Canada’s spy agency misses accountability mark set by Supreme Court, says report

Posted by admin on May 20th, 2011

By Jim Bronskill, The Canadian Press, May 20 2011

OTTAWA – Canada’s spy service has failed to meet strict new accountability standards set by the Supreme Court, says a watchdog report obtained by The Canadian Press. The latest annual review from the inspector general of the Canadian Security Intelligence Service says the spy agency hasn’t lived up to a high-court ruling that requires it to retain all operational notes, electronic intercepts and other investigative material.

Almost three years ago, in the case of Montrealer Adil Charkaoui, the country’s top court found the agency’s destruction of notes violated its legal duty to keep documentation and — out of fairness — disclose the material during judicial proceedings.

Charkaoui, a native of Morocco, was arrested in 2003 under a national security certificate for suspected terrorist links. He was set free in 2009 after the case buckled and the certificate was quashed.

As a result of the 2008 high court decision, CSIS made it a policy to file away all notes and other information that make up a case record. The agency also gave personnel a training seminar on note-keeping.

During her review, CSIS inspector general Eva Plunkett asked the service for original, hard-copy notes cited in agency reports.

“In a number of cases the service was unable to locate hard copies of the operational notes,” Plunkett wrote.
After further examination, CSIS determined that its own reports were wrong and that no notes had been taken to support the information in them, she found.

The spy service also had trouble figuring out the process for referring to original notes — a problem Plunkett considered “significant.”

“One must know where to look to determine whether operational notes exist and where to find them for retrieval and future reference,” says her review.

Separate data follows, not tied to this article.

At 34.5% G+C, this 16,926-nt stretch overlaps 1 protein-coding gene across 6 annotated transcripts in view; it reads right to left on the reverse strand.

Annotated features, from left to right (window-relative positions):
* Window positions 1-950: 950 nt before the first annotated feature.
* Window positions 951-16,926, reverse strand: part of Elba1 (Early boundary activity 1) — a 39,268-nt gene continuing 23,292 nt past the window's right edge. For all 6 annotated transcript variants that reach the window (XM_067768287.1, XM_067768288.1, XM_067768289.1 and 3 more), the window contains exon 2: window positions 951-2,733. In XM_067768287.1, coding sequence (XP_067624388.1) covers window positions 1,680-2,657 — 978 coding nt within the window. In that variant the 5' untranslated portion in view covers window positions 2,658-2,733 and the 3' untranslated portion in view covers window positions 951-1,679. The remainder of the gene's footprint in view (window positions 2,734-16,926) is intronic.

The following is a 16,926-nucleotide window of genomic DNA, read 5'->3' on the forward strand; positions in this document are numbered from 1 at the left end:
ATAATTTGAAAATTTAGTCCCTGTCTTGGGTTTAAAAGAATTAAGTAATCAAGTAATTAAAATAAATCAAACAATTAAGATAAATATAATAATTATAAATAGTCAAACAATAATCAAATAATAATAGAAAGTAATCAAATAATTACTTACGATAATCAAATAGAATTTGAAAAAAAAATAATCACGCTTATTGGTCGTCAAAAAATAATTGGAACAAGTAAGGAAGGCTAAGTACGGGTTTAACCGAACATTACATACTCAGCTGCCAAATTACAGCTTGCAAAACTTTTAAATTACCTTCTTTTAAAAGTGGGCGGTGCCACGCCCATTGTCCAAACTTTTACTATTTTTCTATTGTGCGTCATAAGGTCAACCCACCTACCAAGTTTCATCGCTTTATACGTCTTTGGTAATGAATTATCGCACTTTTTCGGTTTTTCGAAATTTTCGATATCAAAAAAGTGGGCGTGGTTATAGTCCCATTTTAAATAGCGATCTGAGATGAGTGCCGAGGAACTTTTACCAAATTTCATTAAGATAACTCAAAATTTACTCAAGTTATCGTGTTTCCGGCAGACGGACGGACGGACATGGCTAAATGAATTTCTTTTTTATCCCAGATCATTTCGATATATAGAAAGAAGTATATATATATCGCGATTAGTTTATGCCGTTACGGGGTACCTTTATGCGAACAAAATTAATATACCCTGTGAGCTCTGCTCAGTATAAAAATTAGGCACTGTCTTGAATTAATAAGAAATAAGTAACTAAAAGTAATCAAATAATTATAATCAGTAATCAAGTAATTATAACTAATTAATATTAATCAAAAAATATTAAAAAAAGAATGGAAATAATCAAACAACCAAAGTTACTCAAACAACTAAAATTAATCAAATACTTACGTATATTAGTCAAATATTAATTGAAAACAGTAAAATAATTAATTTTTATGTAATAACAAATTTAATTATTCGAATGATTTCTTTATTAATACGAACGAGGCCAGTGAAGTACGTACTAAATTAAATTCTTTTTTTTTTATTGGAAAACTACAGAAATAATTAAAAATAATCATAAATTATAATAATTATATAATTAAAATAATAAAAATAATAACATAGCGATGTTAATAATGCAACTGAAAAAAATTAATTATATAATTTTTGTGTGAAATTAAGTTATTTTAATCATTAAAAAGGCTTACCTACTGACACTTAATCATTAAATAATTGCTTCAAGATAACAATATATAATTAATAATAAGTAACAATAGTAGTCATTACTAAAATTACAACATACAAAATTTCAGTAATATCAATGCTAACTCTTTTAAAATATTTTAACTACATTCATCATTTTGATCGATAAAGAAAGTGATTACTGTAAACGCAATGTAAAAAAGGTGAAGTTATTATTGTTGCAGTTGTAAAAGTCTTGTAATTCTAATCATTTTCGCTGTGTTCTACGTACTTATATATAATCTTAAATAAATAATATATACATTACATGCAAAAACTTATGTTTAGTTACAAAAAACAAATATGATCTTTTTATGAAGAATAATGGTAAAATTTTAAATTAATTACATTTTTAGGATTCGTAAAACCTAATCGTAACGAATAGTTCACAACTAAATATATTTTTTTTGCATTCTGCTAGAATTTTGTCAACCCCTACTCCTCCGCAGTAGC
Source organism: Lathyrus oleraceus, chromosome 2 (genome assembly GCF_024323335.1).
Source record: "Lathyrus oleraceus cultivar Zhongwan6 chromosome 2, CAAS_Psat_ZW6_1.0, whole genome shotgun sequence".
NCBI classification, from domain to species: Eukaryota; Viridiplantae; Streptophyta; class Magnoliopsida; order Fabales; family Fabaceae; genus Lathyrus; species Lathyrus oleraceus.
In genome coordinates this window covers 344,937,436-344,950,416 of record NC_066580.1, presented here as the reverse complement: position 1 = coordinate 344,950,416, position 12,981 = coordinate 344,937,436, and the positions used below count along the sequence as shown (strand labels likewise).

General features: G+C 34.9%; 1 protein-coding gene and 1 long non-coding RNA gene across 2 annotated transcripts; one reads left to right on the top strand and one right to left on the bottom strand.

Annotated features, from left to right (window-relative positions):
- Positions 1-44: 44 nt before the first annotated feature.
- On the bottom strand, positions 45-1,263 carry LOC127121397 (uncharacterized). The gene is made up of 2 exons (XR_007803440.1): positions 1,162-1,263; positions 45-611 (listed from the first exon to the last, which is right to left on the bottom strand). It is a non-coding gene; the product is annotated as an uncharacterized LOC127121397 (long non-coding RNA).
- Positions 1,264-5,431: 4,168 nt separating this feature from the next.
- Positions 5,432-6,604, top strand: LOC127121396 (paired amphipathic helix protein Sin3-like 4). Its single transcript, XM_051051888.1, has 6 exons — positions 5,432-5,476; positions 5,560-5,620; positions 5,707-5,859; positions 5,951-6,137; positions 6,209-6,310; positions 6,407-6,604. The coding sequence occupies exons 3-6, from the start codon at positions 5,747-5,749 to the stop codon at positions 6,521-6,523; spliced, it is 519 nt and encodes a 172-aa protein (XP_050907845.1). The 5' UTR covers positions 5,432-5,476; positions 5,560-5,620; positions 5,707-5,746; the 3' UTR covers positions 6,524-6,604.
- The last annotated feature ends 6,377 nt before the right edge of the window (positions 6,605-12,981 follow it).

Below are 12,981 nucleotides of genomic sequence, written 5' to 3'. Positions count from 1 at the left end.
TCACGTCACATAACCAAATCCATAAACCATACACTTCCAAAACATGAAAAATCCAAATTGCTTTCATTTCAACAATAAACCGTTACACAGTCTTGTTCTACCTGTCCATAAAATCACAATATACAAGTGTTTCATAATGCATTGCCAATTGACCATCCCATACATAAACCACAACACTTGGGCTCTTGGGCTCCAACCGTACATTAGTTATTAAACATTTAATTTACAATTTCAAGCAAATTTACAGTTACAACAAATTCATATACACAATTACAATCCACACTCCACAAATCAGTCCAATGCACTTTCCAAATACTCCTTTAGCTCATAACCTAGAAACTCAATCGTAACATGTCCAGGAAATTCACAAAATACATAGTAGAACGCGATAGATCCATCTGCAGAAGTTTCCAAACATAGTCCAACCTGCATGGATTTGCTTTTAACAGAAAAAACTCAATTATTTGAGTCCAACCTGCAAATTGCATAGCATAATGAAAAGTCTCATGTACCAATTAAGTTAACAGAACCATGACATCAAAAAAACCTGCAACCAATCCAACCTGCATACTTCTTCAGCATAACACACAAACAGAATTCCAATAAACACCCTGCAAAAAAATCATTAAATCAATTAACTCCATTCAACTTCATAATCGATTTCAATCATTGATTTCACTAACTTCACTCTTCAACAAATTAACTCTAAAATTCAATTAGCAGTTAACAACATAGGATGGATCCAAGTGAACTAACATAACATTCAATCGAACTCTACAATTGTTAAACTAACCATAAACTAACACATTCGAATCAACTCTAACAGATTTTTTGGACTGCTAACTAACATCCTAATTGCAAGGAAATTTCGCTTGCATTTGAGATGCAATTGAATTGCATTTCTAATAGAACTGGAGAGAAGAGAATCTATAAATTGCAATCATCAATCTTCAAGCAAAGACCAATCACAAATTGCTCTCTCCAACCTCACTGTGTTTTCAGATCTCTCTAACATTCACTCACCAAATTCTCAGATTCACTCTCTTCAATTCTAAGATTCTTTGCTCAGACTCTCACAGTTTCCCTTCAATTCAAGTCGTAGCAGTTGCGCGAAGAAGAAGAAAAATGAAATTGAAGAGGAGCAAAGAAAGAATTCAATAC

CSIS “continues to review, revise and update” its record-keeping policies to ensure they “address evolving operational realities and responsibilities,” CSIS spokeswoman Isabelle Scott said Friday.

The Canadian Press obtained a declassified version of Plunkett’s top secret November 2010 evaluation under the Access to Information Act. As inspector general, she serves as the public safety minister’s “eyes and ears” on the intelligence service.

Overall, Plunkett concluded CSIS had not strayed outside the law, contravened ministerial direction or exercised its powers “unreasonably or unnecessarily.” She also praised CSIS employees for their “level of commitment and dedication,” saying they “deserve our respect and appreciation.”

However, in addition to record-keeping infractions, Plunkett unearthed several additional problems, including a burgeoning number of mistakes in the spy service’s reporting.

“Unfortunately the rate of errors continues to grow.”

Once errors — even small ones such as incorrect interview dates — are introduced, it can result in wrong information being shared or forming the basis for operational decisions, her review says.

“The potential negative consequences that errors of this type could have on service investigations, and on individuals affected by the use of service information, cannot be overstated.”

Plunkett says accuracy is essential if CSIS is to make fair and balanced use of the information it collects.

“When errors of this nature do come to light, they have a highly detrimental effect on the service’s credibility both with Canadians, the judicial system and with other intelligence agencies.

“Improvements can be seen in some areas but it continues to be a real issue in others.”

CSIS spokeswoman Scott said the service had “corrected the errors in our processes. The overall impact has been minimal.”

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